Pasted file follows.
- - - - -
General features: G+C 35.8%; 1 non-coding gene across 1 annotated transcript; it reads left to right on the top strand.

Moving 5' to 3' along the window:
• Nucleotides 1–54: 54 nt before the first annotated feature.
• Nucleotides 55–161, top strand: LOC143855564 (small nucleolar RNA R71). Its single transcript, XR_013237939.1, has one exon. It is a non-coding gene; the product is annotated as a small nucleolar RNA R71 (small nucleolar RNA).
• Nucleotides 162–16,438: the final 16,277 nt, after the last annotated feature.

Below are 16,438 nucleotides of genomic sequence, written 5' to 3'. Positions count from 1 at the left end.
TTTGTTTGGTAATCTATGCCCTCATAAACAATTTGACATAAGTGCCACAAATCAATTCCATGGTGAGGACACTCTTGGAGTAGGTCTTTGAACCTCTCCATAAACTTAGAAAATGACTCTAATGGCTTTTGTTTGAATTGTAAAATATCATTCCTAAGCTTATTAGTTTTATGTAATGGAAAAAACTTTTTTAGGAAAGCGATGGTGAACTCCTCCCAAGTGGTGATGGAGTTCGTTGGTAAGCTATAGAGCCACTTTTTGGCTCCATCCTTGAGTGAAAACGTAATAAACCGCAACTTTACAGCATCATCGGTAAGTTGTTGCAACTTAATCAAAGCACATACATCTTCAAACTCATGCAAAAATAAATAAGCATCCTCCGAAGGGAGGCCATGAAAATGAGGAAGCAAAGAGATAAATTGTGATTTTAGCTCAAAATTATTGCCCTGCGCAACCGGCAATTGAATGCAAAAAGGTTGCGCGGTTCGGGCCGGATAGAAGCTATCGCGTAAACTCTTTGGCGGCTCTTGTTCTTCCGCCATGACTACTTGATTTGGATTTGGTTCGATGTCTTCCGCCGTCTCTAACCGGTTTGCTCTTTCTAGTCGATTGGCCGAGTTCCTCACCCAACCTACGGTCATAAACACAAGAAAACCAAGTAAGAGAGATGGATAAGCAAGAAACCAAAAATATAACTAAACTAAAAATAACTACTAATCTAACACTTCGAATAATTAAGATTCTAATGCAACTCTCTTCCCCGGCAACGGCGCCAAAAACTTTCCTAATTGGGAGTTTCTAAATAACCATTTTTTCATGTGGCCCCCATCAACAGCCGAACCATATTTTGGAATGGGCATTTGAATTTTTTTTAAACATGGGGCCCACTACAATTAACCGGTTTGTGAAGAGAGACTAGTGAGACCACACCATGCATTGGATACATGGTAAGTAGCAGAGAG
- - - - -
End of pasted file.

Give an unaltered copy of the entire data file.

General features: G+C 35.8%; 1 non-coding gene across 1 annotated transcript; it reads left to right on the top strand.

Moving 5' to 3' along the window:
• Nucleotides 1–54: 54 nt before the first annotated feature.
• Nucleotides 55–161, top strand: LOC143855564 (small nucleolar RNA R71). Its single transcript, XR_013237939.1, has one exon. It is a non-coding gene; the product is annotated as a small nucleolar RNA R71 (small nucleolar RNA).
• Nucleotides 162–16,438: the final 16,277 nt, after the last annotated feature.

Below are 16,438 nucleotides of genomic sequence, written 5' to 3'. Positions count from 1 at the left end.
TTTGTTTGGTAATCTATGCCCTCATAAACAATTTGACATAAGTGCCACAAATCAATTCCATGGTGAGGACACTCTTGGAGTAGGTCTTTGAACCTCTCCATAAACTTAGAAAATGACTCTAATGGCTTTTGTTTGAATTGTAAAATATCATTCCTAAGCTTATTAGTTTTATGTAATGGAAAAAACTTTTTTAGGAAAGCGATGGTGAACTCCTCCCAAGTGGTGATGGAGTTCGTTGGTAAGCTATAGAGCCACTTTTTGGCTCCATCCTTGAGTGAAAACGTAATAAACCGCAACTTTACAGCATCATCGGTAAGTTGTTGCAACTTAATCAAAGCACATACATCTTCAAACTCATGCAAAAATAAATAAGCATCCTCCGAAGGGAGGCCATGAAAATGAGGAAGCAAAGAGATAAATTGTGATTTTAGCTCAAAATTATTGCCCTGCGCAACCGGCAATTGAATGCAAAAAGGTTGCGCGGTTCGGGCCGGATAGAAGCTATCGCGTAAACTCTTTGGCGGCTCTTGTTCTTCCGCCATGACTACTTGATTTGGATTTGGTTCGATGTCTTCCGCCGTCTCTAACCGGTTTGCTCTTTCTAGTCGATTGGCCGAGTTCCTCACCCAACCTACGGTCATAAACACAAGAAAACCAAGTAAGAGAGATGGATAAGCAAGAAACCAAAAATATAACTAAACTAAAAATAACTACTAATCTAACACTTCGAATAATTAAGATTCTAATGCAACTCTCTTCCCCGGCAACGGCGCCAAAAACTTTCCTAATTGGGAGTTTCTAAATAACCATTTTTTCATGTGGCCCCCATCAACAGCCGAACCATATTTTGGAATGGGCATTTGAATTTTTTTTAAACATGGGGCCCACTACAATTAACCGGTTTGTGAAGAGAGACTAGTGAGACCACACCATGCATTGGATACATGGTAAGTAGCAGAGAG